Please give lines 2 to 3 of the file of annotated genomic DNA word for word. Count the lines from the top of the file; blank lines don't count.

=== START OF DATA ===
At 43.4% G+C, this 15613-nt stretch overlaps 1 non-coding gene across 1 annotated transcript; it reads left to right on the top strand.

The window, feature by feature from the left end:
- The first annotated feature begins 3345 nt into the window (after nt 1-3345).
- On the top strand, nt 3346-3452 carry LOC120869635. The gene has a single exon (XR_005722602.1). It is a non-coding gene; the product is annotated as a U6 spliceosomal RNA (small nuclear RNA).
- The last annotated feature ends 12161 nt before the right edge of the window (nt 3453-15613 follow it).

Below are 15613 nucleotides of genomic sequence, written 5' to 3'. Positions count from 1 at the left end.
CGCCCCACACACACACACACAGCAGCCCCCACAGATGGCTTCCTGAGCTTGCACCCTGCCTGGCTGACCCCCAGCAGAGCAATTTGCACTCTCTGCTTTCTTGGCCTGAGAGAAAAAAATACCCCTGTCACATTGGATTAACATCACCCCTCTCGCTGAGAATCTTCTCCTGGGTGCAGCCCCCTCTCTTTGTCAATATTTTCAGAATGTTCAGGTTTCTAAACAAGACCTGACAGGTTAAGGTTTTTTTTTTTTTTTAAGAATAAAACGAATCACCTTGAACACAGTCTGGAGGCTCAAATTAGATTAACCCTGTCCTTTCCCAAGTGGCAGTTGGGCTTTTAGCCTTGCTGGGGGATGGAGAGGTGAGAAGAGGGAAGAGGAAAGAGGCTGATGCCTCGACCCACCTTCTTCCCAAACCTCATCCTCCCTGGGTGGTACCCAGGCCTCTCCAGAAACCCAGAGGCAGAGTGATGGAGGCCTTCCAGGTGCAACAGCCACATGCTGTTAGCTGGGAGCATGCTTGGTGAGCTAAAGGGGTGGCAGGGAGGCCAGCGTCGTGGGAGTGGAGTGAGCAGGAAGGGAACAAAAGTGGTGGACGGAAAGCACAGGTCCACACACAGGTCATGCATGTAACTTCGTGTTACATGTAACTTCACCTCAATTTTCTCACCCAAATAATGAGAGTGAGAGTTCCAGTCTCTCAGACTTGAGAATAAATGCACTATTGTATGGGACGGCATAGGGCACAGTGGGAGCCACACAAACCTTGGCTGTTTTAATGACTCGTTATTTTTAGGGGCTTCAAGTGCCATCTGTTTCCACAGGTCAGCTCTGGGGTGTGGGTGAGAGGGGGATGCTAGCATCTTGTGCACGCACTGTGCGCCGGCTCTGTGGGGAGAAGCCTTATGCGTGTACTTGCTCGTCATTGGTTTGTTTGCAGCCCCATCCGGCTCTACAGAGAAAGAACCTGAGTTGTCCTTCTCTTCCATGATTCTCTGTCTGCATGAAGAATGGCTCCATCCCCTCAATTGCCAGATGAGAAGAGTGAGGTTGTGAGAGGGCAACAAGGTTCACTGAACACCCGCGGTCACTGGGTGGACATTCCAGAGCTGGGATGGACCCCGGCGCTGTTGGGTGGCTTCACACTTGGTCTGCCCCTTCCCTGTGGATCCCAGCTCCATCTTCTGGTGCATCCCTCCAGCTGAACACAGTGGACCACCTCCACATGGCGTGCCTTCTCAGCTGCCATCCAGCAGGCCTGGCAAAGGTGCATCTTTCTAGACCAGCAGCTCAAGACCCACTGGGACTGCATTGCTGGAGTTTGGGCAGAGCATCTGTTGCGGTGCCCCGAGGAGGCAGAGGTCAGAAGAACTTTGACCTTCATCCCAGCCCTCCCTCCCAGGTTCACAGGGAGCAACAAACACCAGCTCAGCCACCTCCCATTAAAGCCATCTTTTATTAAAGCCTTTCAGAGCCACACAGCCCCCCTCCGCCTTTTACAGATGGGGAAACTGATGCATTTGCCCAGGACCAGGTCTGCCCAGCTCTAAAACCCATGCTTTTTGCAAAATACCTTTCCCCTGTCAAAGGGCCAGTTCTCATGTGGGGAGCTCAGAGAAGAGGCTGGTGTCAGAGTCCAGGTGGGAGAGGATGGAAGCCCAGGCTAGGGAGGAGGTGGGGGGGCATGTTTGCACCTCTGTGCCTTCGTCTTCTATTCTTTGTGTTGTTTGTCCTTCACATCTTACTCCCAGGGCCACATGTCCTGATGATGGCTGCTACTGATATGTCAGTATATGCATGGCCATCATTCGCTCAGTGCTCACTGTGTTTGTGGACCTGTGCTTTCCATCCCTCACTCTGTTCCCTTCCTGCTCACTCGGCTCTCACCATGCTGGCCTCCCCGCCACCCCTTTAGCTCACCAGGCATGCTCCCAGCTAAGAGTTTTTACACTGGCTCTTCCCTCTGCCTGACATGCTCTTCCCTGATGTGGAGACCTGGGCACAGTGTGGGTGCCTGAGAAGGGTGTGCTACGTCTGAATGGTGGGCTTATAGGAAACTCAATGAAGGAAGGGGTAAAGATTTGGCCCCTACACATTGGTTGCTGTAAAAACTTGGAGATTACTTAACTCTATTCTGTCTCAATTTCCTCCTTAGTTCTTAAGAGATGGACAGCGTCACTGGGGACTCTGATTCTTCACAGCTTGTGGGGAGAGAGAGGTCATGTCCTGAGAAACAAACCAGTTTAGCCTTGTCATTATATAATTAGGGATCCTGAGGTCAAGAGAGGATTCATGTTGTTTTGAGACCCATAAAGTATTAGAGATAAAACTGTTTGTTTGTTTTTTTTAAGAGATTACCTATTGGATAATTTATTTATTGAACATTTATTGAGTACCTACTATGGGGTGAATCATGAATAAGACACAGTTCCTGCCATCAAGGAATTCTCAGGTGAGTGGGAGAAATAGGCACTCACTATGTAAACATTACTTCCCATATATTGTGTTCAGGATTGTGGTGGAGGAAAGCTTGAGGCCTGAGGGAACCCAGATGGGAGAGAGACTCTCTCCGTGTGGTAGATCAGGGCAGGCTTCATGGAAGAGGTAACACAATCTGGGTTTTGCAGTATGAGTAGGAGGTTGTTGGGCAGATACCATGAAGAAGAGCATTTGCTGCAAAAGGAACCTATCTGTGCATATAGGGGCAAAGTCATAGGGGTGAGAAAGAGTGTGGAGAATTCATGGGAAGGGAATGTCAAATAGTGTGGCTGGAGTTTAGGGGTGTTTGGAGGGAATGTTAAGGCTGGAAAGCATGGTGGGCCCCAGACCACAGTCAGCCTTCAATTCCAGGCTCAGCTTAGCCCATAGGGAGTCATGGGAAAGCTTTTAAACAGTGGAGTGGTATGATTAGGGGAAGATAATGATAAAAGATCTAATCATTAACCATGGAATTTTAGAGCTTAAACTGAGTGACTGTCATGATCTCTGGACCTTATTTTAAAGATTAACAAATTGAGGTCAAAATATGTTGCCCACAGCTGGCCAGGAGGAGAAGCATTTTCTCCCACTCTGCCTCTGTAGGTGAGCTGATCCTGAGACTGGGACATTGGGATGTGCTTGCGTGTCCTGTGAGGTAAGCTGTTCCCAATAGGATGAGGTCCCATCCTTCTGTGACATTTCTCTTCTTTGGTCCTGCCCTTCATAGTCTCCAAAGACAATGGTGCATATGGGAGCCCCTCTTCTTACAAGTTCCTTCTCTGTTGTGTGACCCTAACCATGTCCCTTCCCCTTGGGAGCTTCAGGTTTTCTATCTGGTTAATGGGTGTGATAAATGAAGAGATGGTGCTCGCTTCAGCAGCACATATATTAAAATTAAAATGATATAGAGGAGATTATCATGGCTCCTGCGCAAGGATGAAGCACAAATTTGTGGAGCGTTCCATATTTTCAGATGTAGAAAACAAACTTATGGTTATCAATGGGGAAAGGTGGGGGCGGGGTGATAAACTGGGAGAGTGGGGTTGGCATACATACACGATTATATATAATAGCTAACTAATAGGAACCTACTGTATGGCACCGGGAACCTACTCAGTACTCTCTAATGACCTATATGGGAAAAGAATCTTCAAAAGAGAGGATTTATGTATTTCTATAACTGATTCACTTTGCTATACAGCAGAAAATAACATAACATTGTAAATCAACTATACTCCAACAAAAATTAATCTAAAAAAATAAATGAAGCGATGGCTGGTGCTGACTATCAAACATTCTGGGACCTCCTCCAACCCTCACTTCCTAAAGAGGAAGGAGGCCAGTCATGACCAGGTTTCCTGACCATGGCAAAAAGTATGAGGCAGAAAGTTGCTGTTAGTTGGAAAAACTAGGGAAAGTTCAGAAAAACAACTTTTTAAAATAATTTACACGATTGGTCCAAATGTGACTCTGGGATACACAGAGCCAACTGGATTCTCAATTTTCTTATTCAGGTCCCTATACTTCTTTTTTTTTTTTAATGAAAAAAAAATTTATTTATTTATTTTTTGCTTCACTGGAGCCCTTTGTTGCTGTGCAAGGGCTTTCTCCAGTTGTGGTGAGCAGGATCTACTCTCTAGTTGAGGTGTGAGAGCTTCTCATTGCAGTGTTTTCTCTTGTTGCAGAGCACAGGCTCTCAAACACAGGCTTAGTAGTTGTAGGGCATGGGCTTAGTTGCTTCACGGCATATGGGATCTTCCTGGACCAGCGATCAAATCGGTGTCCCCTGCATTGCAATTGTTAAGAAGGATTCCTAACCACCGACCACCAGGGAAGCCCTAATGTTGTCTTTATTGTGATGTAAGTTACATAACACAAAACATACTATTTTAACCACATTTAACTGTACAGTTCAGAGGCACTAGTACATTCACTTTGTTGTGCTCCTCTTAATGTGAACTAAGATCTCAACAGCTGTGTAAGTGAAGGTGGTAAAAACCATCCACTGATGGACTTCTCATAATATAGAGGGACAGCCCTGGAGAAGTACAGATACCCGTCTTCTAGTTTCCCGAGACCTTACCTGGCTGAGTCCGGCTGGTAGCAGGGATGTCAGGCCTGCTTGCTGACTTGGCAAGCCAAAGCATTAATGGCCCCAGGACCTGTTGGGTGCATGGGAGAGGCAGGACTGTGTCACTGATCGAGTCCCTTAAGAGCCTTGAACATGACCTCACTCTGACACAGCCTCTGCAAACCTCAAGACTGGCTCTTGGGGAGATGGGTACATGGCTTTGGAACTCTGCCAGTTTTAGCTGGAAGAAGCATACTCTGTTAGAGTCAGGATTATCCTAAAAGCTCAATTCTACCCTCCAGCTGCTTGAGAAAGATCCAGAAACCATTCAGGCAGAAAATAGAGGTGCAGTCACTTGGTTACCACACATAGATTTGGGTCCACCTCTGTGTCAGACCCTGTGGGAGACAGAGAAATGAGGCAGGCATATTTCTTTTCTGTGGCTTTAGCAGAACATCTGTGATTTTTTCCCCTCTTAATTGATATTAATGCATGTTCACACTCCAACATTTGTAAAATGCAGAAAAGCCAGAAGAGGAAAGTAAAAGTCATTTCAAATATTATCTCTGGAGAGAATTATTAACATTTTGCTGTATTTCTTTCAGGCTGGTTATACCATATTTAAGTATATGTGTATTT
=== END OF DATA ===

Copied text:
The window, feature by feature from the left end:
- The first annotated feature begins 3345 nt into the window (after nt 1-3345).